It's a long road back to glory for Blue Devils Facing Terps today, Duke trying to rebuild

January 28, 1996|By Ken Murray | Ken Murray,SUN STAFF

When Duke made a nostalgic journey to Philadelphia last week, the Blue Devils found themselves locked in a cruel juxtaposition.

Playing at the Spectrum for the first time since their glorious 1992 NCAA tournament victory over Kentucky -- a 104-103 overtime thriller called by some the greatest college basketball game ever -- the Blue Devils were confronted with all of this year's demons.

Ineffective play inside, a thin bench depleted by injuries and another offensive collapse down the stretch conspired to deal Duke a painful loss against Temple.

"We had two great wins here a number of years ago," Duke coach Mike Krzyzewski said of the 1992 East Regional. "This is now, that was then. That was great and this is bad."

Four years ago, Christian Laettner swished a 17-foot jumper at the buzzer to beat Kentucky. Three days ago, Chris Collins' 14-foot jumper to tie with six seconds left scraped off the front of the rim. The miss was a symbol of how far Duke has fallen two years after it lost to Arkansas in the NCAA title game.

If dynasties are rebuilt brick by brick, Duke (11-7, 2-4) will try to firm up its foundation today against Maryland (9-6, 2-3) in an Atlantic Coast Conference matchup at Cameron Indoor Stadium.

The Blue Devils figure to start the same backcourt they used in that 1994 championship game. Only now, Jeff Capel, averaging 16.6 points, and Collins, averaging 15.9, have to carry a team that still is trying to establish itself.

The burden is especially wearing on Collins, the only scholarship senior on the Duke roster.

"To be honest with you, the last couple of years we've lost a lot like this," Collins said after the Temple defeat. "I can remember them all, [and] they're very bitter. We've lost a lot of different ways. We're trying to get over the hump.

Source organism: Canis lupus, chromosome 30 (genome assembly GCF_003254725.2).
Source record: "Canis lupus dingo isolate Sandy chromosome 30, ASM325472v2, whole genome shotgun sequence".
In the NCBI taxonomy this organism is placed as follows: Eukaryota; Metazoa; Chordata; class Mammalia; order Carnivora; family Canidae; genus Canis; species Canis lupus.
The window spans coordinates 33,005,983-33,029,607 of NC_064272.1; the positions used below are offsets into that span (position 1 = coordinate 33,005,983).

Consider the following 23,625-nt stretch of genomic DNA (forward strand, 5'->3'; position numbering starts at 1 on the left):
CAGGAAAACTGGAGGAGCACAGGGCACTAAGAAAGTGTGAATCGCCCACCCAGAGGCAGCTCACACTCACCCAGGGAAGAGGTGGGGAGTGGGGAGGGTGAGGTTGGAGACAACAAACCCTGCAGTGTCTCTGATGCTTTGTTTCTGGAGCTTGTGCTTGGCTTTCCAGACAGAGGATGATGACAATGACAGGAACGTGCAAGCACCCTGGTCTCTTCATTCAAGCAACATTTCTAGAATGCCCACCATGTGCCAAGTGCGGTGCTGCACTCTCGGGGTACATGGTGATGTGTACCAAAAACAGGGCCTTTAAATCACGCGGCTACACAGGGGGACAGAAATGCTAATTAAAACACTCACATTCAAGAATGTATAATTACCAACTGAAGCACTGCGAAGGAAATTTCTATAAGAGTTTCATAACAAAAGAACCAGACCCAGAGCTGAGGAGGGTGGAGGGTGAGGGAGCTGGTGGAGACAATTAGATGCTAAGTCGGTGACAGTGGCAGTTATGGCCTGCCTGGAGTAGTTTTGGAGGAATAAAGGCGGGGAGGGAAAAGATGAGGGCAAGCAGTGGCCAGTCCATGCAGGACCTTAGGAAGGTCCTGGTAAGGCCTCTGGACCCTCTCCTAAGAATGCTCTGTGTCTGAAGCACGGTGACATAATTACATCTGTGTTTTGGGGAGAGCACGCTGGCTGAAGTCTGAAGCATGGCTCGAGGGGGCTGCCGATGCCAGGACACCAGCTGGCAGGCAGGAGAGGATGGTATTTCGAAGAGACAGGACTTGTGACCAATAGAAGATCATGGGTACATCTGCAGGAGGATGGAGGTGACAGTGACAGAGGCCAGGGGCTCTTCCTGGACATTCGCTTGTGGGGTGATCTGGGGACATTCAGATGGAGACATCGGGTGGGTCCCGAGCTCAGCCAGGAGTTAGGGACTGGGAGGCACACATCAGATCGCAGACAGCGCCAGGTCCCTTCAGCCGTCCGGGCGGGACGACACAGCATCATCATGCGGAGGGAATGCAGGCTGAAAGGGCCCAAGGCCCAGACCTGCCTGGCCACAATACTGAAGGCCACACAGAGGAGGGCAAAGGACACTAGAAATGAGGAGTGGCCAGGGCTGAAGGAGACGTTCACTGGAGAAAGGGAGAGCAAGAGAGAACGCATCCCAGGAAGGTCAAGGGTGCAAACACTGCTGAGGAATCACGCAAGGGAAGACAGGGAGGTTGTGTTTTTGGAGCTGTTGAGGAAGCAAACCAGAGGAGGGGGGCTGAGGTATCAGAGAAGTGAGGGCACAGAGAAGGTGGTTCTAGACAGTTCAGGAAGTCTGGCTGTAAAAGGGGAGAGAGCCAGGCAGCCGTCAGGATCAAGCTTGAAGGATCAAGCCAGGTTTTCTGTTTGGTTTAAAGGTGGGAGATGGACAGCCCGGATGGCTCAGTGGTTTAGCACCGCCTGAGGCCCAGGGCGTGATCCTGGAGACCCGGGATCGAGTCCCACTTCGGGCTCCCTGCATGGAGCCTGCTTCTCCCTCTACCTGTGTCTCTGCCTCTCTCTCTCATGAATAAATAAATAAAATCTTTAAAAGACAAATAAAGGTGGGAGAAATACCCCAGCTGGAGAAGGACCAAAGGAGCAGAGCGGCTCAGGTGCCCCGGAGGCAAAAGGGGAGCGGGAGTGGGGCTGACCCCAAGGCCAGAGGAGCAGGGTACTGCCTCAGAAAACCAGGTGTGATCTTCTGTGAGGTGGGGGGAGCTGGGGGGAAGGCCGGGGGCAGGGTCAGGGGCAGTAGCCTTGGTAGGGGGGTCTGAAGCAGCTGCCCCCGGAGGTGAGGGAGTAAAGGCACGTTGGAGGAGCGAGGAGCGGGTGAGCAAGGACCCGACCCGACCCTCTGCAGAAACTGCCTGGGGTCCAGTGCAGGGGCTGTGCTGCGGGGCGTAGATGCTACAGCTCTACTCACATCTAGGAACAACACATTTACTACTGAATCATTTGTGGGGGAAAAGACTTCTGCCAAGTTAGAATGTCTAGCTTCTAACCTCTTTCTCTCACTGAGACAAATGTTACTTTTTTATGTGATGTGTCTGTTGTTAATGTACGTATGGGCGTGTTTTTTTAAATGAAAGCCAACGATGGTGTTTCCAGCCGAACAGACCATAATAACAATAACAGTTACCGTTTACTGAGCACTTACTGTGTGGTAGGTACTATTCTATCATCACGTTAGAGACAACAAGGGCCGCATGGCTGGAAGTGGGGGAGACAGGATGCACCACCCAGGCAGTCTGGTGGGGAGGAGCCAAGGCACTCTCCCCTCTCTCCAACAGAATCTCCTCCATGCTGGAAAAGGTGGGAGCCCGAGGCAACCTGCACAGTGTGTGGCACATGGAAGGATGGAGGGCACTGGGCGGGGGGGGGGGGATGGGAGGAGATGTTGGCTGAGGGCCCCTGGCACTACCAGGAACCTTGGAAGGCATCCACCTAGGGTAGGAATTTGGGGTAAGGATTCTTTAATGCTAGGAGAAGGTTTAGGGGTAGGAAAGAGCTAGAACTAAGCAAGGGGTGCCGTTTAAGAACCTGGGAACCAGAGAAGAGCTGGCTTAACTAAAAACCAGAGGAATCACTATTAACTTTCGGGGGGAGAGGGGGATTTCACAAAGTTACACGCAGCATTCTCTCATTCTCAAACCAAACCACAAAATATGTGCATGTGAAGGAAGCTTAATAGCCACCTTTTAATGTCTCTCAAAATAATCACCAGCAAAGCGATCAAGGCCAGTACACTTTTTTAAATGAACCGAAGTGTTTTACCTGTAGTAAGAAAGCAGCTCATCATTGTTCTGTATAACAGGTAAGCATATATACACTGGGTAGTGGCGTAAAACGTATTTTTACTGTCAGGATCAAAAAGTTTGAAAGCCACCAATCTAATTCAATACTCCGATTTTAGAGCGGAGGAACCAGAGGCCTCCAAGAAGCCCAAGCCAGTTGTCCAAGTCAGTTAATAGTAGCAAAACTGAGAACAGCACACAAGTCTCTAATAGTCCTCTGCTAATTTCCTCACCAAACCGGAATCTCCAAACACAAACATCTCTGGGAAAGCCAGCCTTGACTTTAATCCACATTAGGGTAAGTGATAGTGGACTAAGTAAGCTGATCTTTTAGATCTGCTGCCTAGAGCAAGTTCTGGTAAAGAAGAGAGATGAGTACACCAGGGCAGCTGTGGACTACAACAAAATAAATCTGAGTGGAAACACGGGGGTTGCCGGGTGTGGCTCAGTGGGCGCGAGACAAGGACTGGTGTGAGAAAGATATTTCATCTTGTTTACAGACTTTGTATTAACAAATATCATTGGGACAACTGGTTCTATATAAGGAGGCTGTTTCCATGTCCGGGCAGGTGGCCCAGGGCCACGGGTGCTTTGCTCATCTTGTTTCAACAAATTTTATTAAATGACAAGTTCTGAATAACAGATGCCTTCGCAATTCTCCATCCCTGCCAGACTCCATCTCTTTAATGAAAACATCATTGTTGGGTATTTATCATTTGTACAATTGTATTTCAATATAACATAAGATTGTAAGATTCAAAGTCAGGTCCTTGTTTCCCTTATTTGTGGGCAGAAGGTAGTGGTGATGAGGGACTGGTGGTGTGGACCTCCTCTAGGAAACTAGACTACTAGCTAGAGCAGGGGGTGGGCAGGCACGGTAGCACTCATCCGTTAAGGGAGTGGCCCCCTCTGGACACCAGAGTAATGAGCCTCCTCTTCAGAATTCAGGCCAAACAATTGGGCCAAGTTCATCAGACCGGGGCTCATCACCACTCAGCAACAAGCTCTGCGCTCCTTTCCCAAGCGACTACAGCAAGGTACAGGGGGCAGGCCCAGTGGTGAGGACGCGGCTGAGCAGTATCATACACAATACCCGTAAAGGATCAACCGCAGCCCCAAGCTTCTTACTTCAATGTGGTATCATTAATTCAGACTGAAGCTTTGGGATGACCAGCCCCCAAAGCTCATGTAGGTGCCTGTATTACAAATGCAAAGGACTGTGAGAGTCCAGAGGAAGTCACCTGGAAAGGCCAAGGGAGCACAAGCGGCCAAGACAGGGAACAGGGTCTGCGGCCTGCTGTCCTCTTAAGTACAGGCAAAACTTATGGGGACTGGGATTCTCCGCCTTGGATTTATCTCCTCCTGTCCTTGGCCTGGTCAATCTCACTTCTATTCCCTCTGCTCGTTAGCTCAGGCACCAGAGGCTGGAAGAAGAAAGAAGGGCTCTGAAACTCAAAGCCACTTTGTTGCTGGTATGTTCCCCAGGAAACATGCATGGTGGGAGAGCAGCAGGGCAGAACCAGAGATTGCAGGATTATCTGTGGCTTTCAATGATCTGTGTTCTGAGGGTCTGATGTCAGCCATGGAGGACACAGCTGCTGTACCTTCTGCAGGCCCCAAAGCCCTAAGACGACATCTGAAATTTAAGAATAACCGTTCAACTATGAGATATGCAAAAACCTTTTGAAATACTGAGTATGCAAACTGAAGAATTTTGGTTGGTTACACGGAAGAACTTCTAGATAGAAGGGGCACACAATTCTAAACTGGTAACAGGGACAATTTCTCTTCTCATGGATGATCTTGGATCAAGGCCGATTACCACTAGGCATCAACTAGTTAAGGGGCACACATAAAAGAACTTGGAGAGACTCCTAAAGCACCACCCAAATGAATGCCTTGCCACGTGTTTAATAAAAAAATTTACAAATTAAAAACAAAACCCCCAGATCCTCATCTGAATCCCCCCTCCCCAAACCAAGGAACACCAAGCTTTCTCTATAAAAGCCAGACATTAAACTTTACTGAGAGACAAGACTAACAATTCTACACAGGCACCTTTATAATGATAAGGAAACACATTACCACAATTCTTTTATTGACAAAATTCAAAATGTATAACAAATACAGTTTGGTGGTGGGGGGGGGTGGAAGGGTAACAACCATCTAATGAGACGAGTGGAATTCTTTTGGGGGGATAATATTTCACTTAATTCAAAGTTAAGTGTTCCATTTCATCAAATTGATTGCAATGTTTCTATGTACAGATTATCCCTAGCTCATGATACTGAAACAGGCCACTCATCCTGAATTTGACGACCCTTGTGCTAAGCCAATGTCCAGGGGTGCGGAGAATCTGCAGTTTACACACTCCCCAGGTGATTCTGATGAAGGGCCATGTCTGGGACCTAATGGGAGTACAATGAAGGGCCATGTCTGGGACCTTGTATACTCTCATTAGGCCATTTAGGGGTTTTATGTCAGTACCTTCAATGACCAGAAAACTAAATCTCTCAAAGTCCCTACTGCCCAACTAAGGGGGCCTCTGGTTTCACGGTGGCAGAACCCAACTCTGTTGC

"It's time for this team to really grow up. We're now in midseason. These are the kind of games we've got to show our maturity and come out with wins."

The Blue Devils are agonizingly consistent this season. They led at halftime in each of their four ACC losses (and against Temple as well). Plus, they've been in position to win at the end, losing three games by a total of 11 points.

But offensive collapses have become the signature of this Duke team. An 11-point loss to Virginia was marred by poor shot selection down the stretch. And, by Krzyzewski's admission, the Blue Devils panicked in a three-point loss to Clemson.

"I don't know what it is," said a puzzled Capel. "We start missing shots, the other team makes a run at us and maybe we kind of panic. We try to rush things, rush shots.

"That wasn't the case [against Temple]. We were getting really good looks. We were just careless with the ball."

Duke blew a 10-point lead against Temple by going scoreless for nearly six minutes down the stretch and without a field goal for more than eight.

Krzyzewski has been patient and supportive with his young team. A year ago, he missed the final nine weeks of the season to exhaustion and back problems. Duke went 4-15 without him, and a 13-18 finish ended the Devils' run of 11 consecutive NCAA tournament appearances.

"They're not coming in with huge confidence from last year," Krzyzewski said in classic understatement. "I thought we were over that in December, but we're still working on it. I really like these kids. They're giving me full effort. I just have to help them better."

Krzyzewski couldn't help losing Trajan Langdon early or Matt Christensen late to injury. Neither could he prevent the loss of 6-7 Tony Moore to poor grades.

What Duke is left with is a seven-man rotation and no inside players to speak of behind junior Greg Newton and freshman Taymon Domzalski, a pair of 6-10 post players. Duke plays mostly with a three-guard set that leaves the Blue Devils overmatched on the boards.

Krzyzewski said that distressing trend will continue "unless God makes Wojo [Steve Wojciechowski of Cardinal Gibbons in Baltimore] 6-8.

"This is what we've got. I think it's a good team. It's not a great team, [but] it's a team that can win. . . . Certainly, we're not imposing in warm-ups. We don't have a lot of people."

Still, Duke has shown signs of coming around. Collins hit a clutch three-pointer to beat North Carolina State two weeks ago, and the Devils pounded Florida State the next time out.

"That broke the confidence barrier for us to where we can win," Collins said. "We are a good team. We've got talent. We can beat people. We've just got to continue to play that way."

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